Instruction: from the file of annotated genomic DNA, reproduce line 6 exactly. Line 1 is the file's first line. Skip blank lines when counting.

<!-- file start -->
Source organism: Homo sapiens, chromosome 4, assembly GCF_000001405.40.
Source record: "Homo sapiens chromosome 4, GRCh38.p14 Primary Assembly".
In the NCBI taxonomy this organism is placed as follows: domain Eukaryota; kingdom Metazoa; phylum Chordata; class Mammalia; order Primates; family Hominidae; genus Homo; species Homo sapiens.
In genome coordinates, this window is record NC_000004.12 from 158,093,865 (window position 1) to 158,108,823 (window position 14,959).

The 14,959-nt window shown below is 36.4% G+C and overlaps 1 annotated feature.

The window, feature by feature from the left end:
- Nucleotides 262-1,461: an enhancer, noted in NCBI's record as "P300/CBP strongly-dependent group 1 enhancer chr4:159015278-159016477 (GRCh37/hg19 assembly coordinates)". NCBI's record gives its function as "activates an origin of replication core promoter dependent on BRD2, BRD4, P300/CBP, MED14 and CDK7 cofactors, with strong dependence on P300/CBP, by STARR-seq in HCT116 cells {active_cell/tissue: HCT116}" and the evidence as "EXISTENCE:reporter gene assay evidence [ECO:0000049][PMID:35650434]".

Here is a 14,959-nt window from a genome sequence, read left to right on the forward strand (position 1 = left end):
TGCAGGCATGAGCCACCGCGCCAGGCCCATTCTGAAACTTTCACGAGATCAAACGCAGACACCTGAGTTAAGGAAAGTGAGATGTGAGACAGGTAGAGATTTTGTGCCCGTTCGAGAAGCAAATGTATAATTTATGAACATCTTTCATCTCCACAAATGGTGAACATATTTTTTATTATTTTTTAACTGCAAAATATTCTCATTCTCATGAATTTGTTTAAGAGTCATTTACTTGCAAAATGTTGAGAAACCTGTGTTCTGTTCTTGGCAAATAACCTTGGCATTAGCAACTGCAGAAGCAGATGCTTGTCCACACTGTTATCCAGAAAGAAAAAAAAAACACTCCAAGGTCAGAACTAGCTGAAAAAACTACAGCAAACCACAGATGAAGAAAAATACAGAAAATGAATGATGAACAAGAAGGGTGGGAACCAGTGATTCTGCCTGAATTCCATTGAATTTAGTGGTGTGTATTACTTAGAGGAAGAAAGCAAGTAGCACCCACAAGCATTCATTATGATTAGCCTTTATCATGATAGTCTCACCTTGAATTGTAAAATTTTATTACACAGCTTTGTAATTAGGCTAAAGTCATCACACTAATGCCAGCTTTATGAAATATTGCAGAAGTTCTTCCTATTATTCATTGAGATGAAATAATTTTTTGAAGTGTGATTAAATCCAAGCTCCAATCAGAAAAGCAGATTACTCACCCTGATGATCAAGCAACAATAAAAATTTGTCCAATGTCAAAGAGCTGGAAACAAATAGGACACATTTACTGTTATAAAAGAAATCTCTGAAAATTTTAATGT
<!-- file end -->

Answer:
The window, feature by feature from the left end: